Disrupting a Sense of Linear Time
On Luke Gnadinger’s website we find a statement in which the artist describes his work as, “…being post-media and concerned with the ways domestic ‘containers’ impart a shaping force on our notions of home and identity. Generally, this foregrounds what would otherwise be supplemental or armature. While not limited to, this often employs the industrial history and materials of ceramics, photography, or coding languages to position the work someplace between archival-object and design-object, disrupting a sense of linear time.”
There is an intriguing balance of rustic and digital in Gnadinger’s work. He seems as comfortable using “a hexadecimal editor to produce coding aberrations”, as he is creating somewhat traditional, functional, ceramic vessels. He incorporates found objects that evoke nostalgia in installations of a very modern sensibility. In “House”, the effect is entirely modern, but “Fluids” mines a collective memory that elicits a sentimental response. The vintage ceramic knobs on the fixture have been recoated with slip and fired again by Gnadinger, giving the artifacts a new sheen that makes nostalgia more seductive.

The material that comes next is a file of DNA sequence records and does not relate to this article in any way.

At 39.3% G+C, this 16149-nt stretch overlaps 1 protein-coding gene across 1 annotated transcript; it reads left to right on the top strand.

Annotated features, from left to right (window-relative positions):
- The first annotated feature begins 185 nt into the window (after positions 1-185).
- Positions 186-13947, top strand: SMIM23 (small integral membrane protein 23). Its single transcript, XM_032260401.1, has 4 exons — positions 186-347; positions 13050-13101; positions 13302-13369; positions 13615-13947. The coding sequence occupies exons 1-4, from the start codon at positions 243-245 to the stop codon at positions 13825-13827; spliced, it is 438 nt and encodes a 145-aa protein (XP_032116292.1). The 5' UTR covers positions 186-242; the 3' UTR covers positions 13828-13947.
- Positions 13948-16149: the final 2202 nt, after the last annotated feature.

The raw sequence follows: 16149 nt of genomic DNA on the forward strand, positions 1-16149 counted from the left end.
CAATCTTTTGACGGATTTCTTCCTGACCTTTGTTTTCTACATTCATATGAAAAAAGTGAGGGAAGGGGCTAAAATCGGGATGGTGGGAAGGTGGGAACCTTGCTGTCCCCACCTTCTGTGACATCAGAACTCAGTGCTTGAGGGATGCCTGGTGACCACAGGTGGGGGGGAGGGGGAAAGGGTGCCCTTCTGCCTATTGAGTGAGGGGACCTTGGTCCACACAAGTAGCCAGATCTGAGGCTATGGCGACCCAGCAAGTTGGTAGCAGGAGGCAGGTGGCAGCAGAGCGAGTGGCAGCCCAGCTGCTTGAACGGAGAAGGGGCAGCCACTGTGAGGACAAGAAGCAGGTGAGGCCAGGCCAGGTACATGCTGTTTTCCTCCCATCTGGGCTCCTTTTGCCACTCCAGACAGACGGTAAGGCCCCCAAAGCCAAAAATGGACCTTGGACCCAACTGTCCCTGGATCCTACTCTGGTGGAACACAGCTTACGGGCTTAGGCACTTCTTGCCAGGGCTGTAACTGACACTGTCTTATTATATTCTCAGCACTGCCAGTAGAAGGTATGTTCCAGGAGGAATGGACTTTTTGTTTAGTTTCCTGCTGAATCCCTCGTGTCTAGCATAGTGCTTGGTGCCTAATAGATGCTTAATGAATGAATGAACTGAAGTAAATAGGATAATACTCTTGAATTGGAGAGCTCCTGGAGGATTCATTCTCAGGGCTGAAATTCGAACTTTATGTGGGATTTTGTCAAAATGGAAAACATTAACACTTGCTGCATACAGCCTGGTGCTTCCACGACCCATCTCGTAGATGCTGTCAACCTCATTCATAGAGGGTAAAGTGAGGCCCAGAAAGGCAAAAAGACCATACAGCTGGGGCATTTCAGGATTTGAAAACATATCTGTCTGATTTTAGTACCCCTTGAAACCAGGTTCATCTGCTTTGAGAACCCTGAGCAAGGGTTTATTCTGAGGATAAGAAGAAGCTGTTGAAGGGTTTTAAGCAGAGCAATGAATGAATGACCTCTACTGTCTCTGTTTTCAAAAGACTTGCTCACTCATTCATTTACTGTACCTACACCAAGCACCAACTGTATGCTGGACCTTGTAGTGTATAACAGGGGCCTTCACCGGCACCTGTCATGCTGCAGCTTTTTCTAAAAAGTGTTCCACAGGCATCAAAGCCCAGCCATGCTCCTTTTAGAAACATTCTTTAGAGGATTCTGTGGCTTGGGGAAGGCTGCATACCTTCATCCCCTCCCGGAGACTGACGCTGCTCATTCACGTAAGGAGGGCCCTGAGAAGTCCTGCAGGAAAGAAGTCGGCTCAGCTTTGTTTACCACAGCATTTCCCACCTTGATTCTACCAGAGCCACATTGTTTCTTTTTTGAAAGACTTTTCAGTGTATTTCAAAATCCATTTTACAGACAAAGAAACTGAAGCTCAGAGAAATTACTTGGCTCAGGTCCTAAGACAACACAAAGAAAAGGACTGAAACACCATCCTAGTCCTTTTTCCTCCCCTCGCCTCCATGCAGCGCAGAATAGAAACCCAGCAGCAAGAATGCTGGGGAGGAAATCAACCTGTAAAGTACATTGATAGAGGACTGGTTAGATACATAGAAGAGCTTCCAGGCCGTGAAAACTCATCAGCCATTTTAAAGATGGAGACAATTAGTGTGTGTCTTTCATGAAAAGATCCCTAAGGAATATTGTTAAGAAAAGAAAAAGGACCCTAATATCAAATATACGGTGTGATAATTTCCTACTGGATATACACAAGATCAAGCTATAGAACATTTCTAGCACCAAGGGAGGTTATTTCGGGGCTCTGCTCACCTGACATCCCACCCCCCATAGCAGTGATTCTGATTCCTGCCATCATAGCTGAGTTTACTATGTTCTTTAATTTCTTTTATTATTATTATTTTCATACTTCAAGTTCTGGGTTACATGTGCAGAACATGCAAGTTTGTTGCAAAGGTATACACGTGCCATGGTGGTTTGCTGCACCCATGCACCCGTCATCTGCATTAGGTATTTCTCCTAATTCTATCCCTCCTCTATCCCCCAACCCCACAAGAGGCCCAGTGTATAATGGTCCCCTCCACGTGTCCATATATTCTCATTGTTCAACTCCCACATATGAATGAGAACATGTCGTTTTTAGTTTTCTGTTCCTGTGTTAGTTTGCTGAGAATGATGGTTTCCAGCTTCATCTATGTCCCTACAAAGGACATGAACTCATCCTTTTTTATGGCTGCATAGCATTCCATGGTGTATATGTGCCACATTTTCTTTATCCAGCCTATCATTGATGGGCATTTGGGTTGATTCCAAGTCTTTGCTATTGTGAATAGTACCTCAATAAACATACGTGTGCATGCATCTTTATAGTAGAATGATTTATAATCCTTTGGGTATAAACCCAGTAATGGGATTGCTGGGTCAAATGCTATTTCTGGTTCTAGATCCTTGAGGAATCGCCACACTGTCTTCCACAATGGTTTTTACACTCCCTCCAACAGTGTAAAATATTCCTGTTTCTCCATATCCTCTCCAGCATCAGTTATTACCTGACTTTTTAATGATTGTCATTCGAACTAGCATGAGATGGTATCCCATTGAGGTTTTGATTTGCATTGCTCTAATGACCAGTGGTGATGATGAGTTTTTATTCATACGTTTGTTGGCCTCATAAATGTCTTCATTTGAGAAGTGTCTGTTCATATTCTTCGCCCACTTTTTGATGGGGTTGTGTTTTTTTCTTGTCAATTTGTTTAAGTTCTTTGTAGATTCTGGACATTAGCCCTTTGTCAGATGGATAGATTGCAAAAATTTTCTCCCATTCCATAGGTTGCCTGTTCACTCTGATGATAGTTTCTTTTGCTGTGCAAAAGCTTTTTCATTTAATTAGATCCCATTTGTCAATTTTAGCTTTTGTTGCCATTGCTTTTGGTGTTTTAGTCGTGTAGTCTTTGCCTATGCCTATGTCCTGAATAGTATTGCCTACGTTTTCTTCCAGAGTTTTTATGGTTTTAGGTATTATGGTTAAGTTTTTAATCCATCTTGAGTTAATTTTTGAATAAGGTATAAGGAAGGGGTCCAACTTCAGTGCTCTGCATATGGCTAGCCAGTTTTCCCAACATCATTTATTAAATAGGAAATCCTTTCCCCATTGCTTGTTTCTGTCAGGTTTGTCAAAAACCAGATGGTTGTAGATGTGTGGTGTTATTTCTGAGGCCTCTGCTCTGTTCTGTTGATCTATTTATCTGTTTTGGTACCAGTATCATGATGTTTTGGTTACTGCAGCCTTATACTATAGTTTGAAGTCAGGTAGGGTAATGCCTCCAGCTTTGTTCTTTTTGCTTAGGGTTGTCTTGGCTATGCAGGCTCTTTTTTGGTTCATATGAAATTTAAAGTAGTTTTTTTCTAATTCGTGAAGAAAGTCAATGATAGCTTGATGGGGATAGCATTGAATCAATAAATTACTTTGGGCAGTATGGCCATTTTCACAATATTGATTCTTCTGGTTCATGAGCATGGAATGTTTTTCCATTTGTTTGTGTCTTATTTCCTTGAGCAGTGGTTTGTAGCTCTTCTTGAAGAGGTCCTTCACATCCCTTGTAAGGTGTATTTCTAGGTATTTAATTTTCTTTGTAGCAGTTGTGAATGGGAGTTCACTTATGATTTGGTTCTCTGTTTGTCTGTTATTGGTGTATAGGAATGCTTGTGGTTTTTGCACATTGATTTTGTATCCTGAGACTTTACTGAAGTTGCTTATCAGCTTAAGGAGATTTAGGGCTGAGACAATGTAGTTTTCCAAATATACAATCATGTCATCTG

In “Super Great Horse Art”, the packaging concept merges bourbon and horse racing culture in a pointed commentary on art as product in Kentucky. As both are Sacred Cows in the Bluegrass State, the implications, however undeniable, are still somewhat bold for a Kentucky-born artist, and it seems an especially clear example of Gnadinger’s statement about positioning work “between archival-object and design-object”.
Another balance that fascinates is the notion of complex ideas expressed through graphic forms of great simplicity. Those “Horse Art” bottles recall generic labeling from the 1970’s, and in the curiously titled “ighborhoodNe” the forms are equally fundamental, with red map diagrams that have the effect of stamps. There is an ornate quality to the surface design, yet the work remains straightforward and uncluttered, allowing for a direct understanding between the artist and the viewer. For being so conceptual an artist, Gnadinger’s work is refreshingly accessible, but never dumb.
Since receiving his degree from Transylvania University in Kentucky, Gnadinger has worked as an assistant and been a winter resident at Penland School of Crafts in North Carolina.
Gnadiniger’s work is currently featured in show MAP/PING in Morlan Gallery in Lexington, through December 5, 2017.
Hometown: Louisville, Kentucky
Education: BFA, Studio Art, Transylvania University
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Written by Keith Waits. Entire contents copyright © 2017 Louisville Visual Art. All rights reserved.